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Fitch: US Debt Limit Deadline Back in Focus

Feb 5 (Reuters) - (The following statement was released by the rating agency)

New dates and deadlines for agreeing a revised US federal government debt limit are back in focus and will be a key driver for resolving the Rating Watch Negative (RWN) Fitch assigned to the 'AAA' US sovereign rating on 15 October 2013.

The debt limit - the maximum amount of debt the federal government can issue to the public and other federal agencies - was suspended on 17 October 2013 until 7 February 2014, as a short-term fix to the debt ceiling crisis in October. On 8 February 2014, the limit will be reset at the level of debt at that date. The latest figure for the amount of debt subject to the limit is USD17.3trn.

We expect the debt ceiling will be raised (or suspended) before the Treasury exhausts its borrowing capacity. Timely resolution of the debt limit is necessary to avoid immediate uncertainties about the Treasury's ability to remain current on its obligations, including payments on Treasury securities. If the debt ceiling is not raised or suspended again from 8 February then the Treasury would have to deploy extraordinary measures to access new funding. However, these would buy only limited time before the Treasury runs out of new borrowing capacity (though it can continue to roll-over maturing debt). This so-called 'X date' would be comparable to 17 October in the previous crisis. In his letter of 22 January to Congress, Treasury Secretary Jack Lew said the Treasury is likely to exhaust its extraordinary measures in late February. The Bipartisan Policy Centre estimates a likely range of 28 February to 25 March; while earlier the Congressional Budget Office (CBO) estimated that they would probably be exhausted in March, but could last as long as until June. The timeframe for using extraordinary measures is shorter and more uncertain than when they were deployed between 18 May 2013 and 17 October 2013. This is because the federal government typically runs large deficits in February and March when it issues sizeable tax refunds, before typically running a surplus in April when it receives positive cash flow from personal income tax payments.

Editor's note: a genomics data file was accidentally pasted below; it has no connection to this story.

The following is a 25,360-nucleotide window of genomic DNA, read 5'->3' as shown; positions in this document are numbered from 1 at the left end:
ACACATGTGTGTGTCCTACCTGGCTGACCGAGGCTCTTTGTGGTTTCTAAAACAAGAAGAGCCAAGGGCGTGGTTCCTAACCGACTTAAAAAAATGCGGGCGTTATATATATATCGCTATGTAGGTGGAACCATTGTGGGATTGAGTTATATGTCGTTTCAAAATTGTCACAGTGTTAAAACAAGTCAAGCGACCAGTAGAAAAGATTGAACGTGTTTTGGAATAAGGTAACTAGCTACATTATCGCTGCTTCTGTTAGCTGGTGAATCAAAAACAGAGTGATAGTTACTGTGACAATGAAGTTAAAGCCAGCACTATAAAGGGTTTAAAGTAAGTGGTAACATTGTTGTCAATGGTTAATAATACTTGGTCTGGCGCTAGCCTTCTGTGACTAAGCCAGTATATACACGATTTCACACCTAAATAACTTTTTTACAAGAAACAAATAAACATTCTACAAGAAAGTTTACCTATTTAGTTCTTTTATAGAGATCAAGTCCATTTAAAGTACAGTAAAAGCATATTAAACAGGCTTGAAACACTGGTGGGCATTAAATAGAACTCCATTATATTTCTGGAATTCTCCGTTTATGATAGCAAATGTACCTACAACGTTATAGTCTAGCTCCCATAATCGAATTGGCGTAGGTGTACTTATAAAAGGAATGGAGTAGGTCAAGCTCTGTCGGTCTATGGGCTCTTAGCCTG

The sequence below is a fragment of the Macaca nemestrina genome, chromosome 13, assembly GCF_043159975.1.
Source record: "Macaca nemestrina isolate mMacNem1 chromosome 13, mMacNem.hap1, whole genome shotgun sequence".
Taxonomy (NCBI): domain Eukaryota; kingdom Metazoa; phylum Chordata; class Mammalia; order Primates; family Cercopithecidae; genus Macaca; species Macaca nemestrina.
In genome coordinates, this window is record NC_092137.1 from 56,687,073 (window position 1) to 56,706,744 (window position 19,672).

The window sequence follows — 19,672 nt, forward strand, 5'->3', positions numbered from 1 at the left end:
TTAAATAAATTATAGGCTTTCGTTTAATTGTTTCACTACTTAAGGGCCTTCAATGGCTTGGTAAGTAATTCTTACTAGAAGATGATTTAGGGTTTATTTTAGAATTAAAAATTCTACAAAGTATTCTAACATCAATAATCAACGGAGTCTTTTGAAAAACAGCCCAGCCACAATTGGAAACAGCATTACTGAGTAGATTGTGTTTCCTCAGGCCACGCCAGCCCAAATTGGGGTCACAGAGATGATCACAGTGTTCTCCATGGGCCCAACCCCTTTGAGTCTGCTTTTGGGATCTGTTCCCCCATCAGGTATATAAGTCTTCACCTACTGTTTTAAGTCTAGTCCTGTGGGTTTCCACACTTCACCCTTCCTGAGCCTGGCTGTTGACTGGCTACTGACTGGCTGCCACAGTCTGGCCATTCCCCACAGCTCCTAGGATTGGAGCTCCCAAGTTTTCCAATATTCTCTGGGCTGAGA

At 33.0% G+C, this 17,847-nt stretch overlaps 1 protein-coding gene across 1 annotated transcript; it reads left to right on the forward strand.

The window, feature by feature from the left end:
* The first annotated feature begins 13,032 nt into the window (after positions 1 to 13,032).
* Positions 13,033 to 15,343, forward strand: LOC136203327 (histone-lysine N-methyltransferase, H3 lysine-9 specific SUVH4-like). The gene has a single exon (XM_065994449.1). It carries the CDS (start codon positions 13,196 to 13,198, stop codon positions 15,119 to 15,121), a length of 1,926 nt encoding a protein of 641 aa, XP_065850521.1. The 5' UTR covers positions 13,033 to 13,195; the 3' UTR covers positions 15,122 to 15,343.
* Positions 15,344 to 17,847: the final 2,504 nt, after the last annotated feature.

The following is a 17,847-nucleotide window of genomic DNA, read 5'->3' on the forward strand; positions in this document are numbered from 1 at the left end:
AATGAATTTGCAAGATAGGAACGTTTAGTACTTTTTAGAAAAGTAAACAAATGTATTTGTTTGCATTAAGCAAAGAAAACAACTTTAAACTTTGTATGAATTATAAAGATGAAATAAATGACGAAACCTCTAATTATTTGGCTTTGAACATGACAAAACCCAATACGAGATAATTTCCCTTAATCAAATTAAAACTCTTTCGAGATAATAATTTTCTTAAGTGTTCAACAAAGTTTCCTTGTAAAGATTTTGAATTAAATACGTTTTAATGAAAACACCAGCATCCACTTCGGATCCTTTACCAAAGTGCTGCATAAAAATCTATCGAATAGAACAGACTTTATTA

Also important in Fitch's view is the avoidance of short-term uncertainties about Congressional intentions on raising the limit. As we have said previously, repeatedly casting uncertainty over the full faith and credit of the US risks undermining confidence in the role of the US dollar, having a detrimental effect on the economy, and is not a characteristic typical of a 'AAA' sovereign. Having the world's preeminent reserve currency affords the US government incomparable financing flexibility and is a key reason why the US 'AAA' rating can tolerate a higher level of public debt than other 'AAAs'.

The next scheduled review of the US rating is Friday March 21, although the review could be brought forward to reflect developments and events. Fitch's rating review will consider the timeliness of an agreement to raise the debt limit, the projected time before which the new limit would become binding and the risk of a similar episode re-occurring in the near term.

The rating review will also focus on the outlook for the US public finances, including projections and forward-looking judgments on fiscal measures, the budget deficit and the government debt/GDP ratio. Prior to placing the 'AAA' on RWN it had been on Negative Outlook since November 2011 because of adverse trends in the public finances.